July/August #189 : Hold Your Horses - by Trenton Straube

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Table of Contents


Magnetic Attraction

A Shred of Understanding

Hold Your Horses

From the Editor

Accentuate the Positive


Letters-July/August 2013


Pride and Policy

POZ Planet

Say What?—Alicia Keys

Greetings from Ptown

PACHA Covers Trans Issues

Making Headlines

Latest Developments

Not Another Gay Sex Disease

Future Lovers

On a Roll


Yours in the Struggle

Care and Treatment

The Quest to Cure Another Baby

Viral Suppression Without Drugs?

The Genetic Fusion Inhibitor

New Retention Guidelines Urge Partnerships

Mapping Viral and Immune Coevolution

Research Notes

Prevention: PrEP May Be Cost-Effective

Treatement: Can Bees Sting Away HIV?

Cure: HDAC Inhibitors May Fight HIV Reservoir

Concerns: Hep C Transmission Among Gay Men

POZ Survey Says

Accentuate the Negative

POZ Heroes

Chemical Crusader

Most Popular Lessons

The HIV Life Cycle


Herpes Simplex Virus

Syphilis & Neurosyphilis

Treatments for Opportunistic Infections (OIs)

What is AIDS & HIV?

Hepatitis & HIV

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July / August 2013

Hold Your Horses

by Trenton Straube

Can barebacking be safer sex?

Click here to read a digital edition of this article.

In 1997, Tony Valenzuela was an up-and-coming LGBT rights activist, open about his HIV-positive status and viewed by many as a beacon of the movement’s future. But the goodwill soured when, during an impromptu speech at the Creating Change Conference, he talked about the gay sex that dared not speak its name: barebacking. “Naively, I did not believe it would be controversial to discuss openly what I knew many of us were experiencing privately,” he recalls. But controversial it was. Valenzuela was both pilloried and praised—which landed him in 1999 on one of POZ’s most memorable covers, riding a horse, sans saddle. Meanwhile, the term “barebacking” became branded, indelibly, into our discourse.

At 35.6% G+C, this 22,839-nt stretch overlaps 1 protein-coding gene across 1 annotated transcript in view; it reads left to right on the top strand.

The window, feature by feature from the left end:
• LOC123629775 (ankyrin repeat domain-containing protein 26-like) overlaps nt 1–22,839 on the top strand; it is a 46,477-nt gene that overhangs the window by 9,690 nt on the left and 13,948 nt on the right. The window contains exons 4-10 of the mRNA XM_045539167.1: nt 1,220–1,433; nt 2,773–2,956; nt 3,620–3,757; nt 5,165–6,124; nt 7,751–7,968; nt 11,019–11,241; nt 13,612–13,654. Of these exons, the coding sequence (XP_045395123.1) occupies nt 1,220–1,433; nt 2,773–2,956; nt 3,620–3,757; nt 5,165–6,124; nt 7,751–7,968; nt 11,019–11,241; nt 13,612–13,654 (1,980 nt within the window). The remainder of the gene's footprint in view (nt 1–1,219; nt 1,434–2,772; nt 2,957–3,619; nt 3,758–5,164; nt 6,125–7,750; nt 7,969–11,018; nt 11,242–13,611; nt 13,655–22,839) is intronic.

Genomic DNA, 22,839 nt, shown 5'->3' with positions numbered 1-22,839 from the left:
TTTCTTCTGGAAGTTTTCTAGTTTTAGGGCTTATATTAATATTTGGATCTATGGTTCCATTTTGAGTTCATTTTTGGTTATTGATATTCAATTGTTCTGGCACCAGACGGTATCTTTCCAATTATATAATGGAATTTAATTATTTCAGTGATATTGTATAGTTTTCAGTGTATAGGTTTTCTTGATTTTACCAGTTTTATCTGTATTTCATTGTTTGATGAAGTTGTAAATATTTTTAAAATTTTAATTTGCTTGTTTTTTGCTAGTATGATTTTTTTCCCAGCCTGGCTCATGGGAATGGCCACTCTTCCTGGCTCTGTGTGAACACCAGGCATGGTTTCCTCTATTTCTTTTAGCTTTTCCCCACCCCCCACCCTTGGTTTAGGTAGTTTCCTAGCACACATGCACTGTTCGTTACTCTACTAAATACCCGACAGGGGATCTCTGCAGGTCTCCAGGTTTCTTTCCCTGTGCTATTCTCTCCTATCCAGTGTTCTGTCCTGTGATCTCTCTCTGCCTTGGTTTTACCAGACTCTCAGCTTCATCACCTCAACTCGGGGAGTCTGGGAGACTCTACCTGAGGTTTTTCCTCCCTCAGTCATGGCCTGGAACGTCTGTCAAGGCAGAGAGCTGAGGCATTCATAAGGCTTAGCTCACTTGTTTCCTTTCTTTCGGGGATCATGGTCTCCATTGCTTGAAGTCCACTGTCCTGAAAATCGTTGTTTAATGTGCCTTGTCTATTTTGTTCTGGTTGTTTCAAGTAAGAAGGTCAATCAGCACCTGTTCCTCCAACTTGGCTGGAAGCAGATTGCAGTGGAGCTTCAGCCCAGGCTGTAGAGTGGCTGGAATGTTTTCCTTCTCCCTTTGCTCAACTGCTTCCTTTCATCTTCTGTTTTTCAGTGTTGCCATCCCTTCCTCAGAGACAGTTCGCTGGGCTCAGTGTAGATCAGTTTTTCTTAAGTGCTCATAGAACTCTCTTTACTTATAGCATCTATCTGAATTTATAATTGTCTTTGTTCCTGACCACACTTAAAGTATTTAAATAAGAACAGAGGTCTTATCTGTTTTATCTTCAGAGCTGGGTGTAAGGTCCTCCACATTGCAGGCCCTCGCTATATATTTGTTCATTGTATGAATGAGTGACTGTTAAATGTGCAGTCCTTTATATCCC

Much has changed on the HIV landscape since then, but our attitudes about gay sex remain stuck in the age of the dial-up modem. Just this year, New York City researchers Luis Freddy Molano, MD, and Renato Barucco released the results of their survey on the sexual habits of gay men who seek partners via hookup apps like Grindr. One finding made headlines as if it were a national scandal: Nearly half of them didn’t use condoms.

The ensuing coverage and commentary were framed in disapproval, shame and condemnation. So let’s unclutch the pearls and start a rational conversation about barebacking in 2013, specifically in terms of risk for HIV-negative men.

In its broadest sense, barebacking simply refers to condomless anal sex, usually between men. In the ’90s, still a time of unfathomable loss and grief, the phrase was charged with flagrant transgression. Barebackers had death wishes, according to sensational media reports. They were “bug chasers” and “gift givers,” hedonists with no regard for their fellow brethren. Today, the rhetoric has calmed, but the term barebacking remains problematic.

Many HIV prevention experts tend to define barebacking as intentional condomless sex when a risk of HIV is present. This differentiates it from, say, condomless sex between two positive men with undetectable viral loads. Which raises an interesting point: Not every act of skin-on-skin sex is unsafe.

“Let’s stop calling it barebacking,” suggests Valenzuela, who today, in addition to his gay health advocacy work, is the executive director of the Lambda Literary Foundation. “While sex without a condom can be a fetish for some, for most, it’s simply one of the ways they have sex some of the time.”

In general, surveys going back to the late ’80s have found that roughly half of men who have sex with men (MSM) report not using a condom during anal intercourse. But what, exactly, is revealed by a survey question that asks, “Did you have unprotected sex in the last 90 days?” There’s no context: Was this encounter with a negative partner? Is he your main partner? Have you both been tested?